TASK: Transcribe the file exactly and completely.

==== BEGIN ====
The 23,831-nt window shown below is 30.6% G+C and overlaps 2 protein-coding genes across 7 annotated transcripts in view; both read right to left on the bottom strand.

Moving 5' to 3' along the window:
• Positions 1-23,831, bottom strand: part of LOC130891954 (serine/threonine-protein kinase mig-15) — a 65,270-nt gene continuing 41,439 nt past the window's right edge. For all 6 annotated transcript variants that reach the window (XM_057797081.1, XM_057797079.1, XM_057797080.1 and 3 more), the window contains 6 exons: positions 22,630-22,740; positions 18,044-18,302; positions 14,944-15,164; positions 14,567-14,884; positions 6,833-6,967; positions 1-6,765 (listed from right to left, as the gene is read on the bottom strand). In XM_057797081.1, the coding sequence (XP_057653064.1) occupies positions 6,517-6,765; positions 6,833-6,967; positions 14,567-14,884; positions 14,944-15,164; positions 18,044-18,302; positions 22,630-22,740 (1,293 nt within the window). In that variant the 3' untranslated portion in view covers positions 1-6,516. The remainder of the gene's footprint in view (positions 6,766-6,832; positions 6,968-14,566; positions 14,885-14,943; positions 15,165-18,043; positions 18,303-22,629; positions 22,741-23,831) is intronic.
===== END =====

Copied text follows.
The 23,831-nt window shown below is 30.6% G+C and overlaps 2 protein-coding genes across 7 annotated transcripts in view; both read right to left on the bottom strand.

Moving 5' to 3' along the window:
• Positions 1-23,831, bottom strand: part of LOC130891954 (serine/threonine-protein kinase mig-15) — a 65,270-nt gene continuing 41,439 nt past the window's right edge. For all 6 annotated transcript variants that reach the window (XM_057797081.1, XM_057797079.1, XM_057797080.1 and 3 more), the window contains 6 exons: positions 22,630-22,740; positions 18,044-18,302; positions 14,944-15,164; positions 14,567-14,884; positions 6,833-6,967; positions 1-6,765 (listed from right to left, as the gene is read on the bottom strand). In XM_057797081.1, the coding sequence (XP_057653064.1) occupies positions 6,517-6,765; positions 6,833-6,967; positions 14,567-14,884; positions 14,944-15,164; positions 18,044-18,302; positions 22,630-22,740 (1,293 nt within the window). In that variant the 3' untranslated portion in view covers positions 1-6,516. The remainder of the gene's footprint in view (positions 6,766-6,832; positions 6,968-14,566; positions 14,885-14,943; positions 15,165-18,043; positions 18,303-22,629; positions 22,741-23,831) is intronic.